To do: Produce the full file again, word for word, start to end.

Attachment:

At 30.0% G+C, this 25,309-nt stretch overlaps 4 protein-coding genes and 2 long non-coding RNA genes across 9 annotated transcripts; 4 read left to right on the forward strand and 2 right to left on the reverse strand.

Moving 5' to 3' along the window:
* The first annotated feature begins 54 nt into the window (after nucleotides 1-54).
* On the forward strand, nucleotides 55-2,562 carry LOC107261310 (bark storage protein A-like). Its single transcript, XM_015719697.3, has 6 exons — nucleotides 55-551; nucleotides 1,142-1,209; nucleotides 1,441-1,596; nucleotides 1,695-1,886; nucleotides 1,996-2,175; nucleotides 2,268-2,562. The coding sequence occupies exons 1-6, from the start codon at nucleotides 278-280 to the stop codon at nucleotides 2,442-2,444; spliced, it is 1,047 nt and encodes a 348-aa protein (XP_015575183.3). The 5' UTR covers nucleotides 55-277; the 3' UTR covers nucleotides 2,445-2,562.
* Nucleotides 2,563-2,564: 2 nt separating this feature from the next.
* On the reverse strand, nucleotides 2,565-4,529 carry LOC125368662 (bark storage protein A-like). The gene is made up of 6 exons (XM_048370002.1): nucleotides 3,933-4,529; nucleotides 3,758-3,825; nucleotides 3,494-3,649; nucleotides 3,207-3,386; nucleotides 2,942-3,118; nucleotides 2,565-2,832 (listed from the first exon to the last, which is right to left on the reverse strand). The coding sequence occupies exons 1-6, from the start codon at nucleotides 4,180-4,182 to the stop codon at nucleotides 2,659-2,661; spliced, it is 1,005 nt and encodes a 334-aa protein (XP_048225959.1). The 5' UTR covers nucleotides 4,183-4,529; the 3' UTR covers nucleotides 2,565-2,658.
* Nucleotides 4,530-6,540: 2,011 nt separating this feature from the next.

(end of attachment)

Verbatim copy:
At 30.0% G+C, this 25,309-nt stretch overlaps 4 protein-coding genes and 2 long non-coding RNA genes across 9 annotated transcripts; 4 read left to right on the forward strand and 2 right to left on the reverse strand.

Moving 5' to 3' along the window:
* The first annotated feature begins 54 nt into the window (after nucleotides 1-54).
* On the forward strand, nucleotides 55-2,562 carry LOC107261310 (bark storage protein A-like). Its single transcript, XM_015719697.3, has 6 exons — nucleotides 55-551; nucleotides 1,142-1,209; nucleotides 1,441-1,596; nucleotides 1,695-1,886; nucleotides 1,996-2,175; nucleotides 2,268-2,562. The coding sequence occupies exons 1-6, from the start codon at nucleotides 278-280 to the stop codon at nucleotides 2,442-2,444; spliced, it is 1,047 nt and encodes a 348-aa protein (XP_015575183.3). The 5' UTR covers nucleotides 55-277; the 3' UTR covers nucleotides 2,445-2,562.
* Nucleotides 2,563-2,564: 2 nt separating this feature from the next.
* On the reverse strand, nucleotides 2,565-4,529 carry LOC125368662 (bark storage protein A-like). The gene is made up of 6 exons (XM_048370002.1): nucleotides 3,933-4,529; nucleotides 3,758-3,825; nucleotides 3,494-3,649; nucleotides 3,207-3,386; nucleotides 2,942-3,118; nucleotides 2,565-2,832 (listed from the first exon to the last, which is right to left on the reverse strand). The coding sequence occupies exons 1-6, from the start codon at nucleotides 4,180-4,182 to the stop codon at nucleotides 2,659-2,661; spliced, it is 1,005 nt and encodes a 334-aa protein (XP_048225959.1). The 5' UTR covers nucleotides 4,183-4,529; the 3' UTR covers nucleotides 2,565-2,658.
* Nucleotides 4,530-6,540: 2,011 nt separating this feature from the next.